A comprehensive scrutiny of building enclosure design and construction

Figure 10: Deficiency identified in an occupied building. The interior of the building could be viewed at the transition between a roof parapet and a window-wall.
Figure 10: Deficiency identified in an occupied building. The interior of the building could be viewed at the transition between a roof parapet and a window-wall.

As building enclosures become more complex and performance targets more stringent, building envelope checklists are recommended to be implemented by the GC and subcontractors to increase site QC and reduce the potential for non-conforming work. Such checklists are already common place in curtain wall fabrication facilities, and therefore, there is no reason why they cannot be implemented for site installation work. Checklists will start to become common place when building envelope commissioning requirements are adopted more widely. Checklists should be enforced by GC and periodically checked by the building envelope consultant and commissioning team.

Historically, site QC was enforced by GC’s site superintendent. However, building superintendents do not have the time or technical knowledge to supervise the trades to the degree required to achieve high-performance buildings. It is recommended GC employ a full-time building envelope superintendent to ensure continuity of control layers are maintained and enforced. This level of QC is currently being implemented on Passive House projects with a dedicated air barrier superintendent, typically called the ‘air boss,’ to achieve stringent airtightness and energy use targets, and has been found to be quite successful.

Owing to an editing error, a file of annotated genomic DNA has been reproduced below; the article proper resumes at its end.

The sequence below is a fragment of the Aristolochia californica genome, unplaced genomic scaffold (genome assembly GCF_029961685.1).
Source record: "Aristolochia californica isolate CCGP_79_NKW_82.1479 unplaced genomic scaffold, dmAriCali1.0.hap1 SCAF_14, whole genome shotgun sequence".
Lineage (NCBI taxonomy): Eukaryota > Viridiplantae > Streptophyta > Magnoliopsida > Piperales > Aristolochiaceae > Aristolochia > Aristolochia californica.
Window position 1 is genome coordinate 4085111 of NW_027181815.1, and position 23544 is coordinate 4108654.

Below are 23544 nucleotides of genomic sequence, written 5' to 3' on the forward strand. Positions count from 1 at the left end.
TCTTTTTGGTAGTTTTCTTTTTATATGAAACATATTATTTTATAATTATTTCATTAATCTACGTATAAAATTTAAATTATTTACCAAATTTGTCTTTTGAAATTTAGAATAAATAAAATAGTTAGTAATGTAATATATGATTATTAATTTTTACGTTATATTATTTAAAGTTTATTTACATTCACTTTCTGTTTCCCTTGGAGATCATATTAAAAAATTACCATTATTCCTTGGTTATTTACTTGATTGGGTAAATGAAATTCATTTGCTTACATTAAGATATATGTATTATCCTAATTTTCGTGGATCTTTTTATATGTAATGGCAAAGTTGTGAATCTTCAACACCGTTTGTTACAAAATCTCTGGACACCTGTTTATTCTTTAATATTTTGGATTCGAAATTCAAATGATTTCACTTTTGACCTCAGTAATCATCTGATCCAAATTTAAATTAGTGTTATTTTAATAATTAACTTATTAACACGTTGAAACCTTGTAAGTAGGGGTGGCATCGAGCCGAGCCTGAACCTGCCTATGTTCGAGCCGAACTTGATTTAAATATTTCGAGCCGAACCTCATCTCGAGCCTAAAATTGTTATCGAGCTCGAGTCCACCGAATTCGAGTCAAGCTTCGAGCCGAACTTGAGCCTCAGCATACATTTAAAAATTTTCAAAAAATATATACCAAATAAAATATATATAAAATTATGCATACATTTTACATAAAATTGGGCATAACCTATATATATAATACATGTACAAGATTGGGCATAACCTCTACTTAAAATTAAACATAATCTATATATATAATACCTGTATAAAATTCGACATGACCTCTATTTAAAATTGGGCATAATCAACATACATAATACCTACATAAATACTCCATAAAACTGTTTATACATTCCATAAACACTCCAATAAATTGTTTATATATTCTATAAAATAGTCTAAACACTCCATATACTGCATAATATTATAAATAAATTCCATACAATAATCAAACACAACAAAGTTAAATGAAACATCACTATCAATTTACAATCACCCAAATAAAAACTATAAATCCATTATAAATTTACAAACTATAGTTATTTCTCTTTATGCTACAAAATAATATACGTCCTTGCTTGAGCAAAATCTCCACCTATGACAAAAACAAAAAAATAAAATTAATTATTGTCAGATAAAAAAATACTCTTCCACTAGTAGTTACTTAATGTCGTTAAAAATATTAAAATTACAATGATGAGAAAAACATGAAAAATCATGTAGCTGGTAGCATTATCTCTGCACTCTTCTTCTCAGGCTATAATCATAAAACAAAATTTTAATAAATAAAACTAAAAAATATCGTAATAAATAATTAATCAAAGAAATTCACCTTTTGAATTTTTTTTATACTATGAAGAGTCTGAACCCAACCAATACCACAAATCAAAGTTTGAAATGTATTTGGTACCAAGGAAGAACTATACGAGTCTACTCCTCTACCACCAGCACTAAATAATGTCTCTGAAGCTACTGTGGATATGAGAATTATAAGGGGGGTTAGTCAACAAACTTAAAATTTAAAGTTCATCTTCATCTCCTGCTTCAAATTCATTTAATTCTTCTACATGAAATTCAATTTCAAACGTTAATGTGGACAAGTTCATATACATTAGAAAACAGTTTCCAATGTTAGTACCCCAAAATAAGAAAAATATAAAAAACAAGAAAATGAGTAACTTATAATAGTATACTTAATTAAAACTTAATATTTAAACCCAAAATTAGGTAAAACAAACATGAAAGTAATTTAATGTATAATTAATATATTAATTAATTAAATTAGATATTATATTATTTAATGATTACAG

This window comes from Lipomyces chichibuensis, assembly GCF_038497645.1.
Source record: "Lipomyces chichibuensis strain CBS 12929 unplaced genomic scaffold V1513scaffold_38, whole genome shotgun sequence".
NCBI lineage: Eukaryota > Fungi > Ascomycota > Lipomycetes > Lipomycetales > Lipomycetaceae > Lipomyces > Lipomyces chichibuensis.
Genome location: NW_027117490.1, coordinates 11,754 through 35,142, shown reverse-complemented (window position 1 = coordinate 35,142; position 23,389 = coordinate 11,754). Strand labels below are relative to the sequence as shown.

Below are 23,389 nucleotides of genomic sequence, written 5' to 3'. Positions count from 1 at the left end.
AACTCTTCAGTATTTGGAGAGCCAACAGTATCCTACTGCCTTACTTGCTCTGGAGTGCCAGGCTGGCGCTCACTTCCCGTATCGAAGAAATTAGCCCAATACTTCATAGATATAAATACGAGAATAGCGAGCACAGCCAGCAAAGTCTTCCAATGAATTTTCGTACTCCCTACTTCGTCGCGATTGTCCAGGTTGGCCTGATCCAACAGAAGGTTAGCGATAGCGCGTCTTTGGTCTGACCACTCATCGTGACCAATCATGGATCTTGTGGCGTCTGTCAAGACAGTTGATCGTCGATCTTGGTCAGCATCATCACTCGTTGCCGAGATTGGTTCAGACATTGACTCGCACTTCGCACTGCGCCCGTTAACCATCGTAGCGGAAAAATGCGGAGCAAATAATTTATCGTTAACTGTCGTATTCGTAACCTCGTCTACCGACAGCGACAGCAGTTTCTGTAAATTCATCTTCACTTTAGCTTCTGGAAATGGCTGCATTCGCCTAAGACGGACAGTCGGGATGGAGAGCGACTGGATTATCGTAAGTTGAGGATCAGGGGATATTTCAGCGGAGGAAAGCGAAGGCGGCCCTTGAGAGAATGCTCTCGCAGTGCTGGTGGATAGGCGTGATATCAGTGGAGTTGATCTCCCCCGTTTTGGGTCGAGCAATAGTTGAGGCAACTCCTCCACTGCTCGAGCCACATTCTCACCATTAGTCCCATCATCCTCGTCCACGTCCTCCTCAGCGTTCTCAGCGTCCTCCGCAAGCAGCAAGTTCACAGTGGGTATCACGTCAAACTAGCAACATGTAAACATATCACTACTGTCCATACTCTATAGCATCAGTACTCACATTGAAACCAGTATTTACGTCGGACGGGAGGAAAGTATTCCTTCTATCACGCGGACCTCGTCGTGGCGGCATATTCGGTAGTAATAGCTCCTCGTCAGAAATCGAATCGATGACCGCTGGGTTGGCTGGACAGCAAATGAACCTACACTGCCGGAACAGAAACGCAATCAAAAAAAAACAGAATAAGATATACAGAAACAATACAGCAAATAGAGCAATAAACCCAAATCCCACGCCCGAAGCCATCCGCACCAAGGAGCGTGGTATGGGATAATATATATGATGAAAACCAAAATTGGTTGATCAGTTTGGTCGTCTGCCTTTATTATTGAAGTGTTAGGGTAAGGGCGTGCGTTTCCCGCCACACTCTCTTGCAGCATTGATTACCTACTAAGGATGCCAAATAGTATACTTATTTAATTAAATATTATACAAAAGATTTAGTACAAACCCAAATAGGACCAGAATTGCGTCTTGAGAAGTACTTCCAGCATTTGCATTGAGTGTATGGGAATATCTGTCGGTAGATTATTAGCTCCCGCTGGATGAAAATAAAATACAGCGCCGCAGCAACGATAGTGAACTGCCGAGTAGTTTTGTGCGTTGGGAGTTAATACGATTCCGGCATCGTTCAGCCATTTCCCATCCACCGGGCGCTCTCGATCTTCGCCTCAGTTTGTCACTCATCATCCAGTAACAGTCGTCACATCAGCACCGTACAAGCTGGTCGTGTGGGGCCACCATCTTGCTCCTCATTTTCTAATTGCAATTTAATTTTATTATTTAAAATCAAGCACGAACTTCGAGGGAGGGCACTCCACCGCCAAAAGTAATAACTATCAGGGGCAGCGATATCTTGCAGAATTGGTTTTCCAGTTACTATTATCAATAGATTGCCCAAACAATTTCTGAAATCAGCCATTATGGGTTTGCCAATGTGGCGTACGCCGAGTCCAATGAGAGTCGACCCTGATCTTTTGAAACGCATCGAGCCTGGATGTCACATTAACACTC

Figure 11: Discontinuity between foundation waterproofing and wall air and vapor barrier membrane due to sequencing of installation.
Figure 11: Discontinuity between foundation waterproofing and wall air and vapor barrier membrane due to sequencing of installation.

Conclusion

Climate resiliency, reducing energy use, and striving for net-zero buildings will continue to drive building envelope design and development. Getting the building science fundamentals right is the first step to meeting these new goals. At the very least, one will be able to achieve more durable buildings.

Engaging an objective building envelope specialist from the project onset, who is not part of the same firm as the prime designer, provides several benefits to overall execution of the building envelope from design to construction, and through the life cycle of the building. Clients and designers should also be made aware this higher level of review and QA can impact costs and increase time due to a higher level of QC required to satisfy project objectives (i.e. site checklists, testing, mockups, etc.).

As such, it is advisable to engage a building envelope consultant as soon as possible during the initial schematic design meeting in order to fully understand the benefits and impacts to the overall project.

Andrea Mucciarone, BSS, is project building science specialist with the building science and restoration division of RJC Engineers. Mucciarone is responsible for evaluations, investigations, and remediation of building envelope systems (walls, windows, roofing), as well as the implementation of rehabilitation and preventative maintenance programs. He has a broad range of experience, including design, contract administration, construction review, and thermal and hygrothermal analysis of building envelope assemblies. Mucciarone can be reached at amucciarone@rjc.ca.

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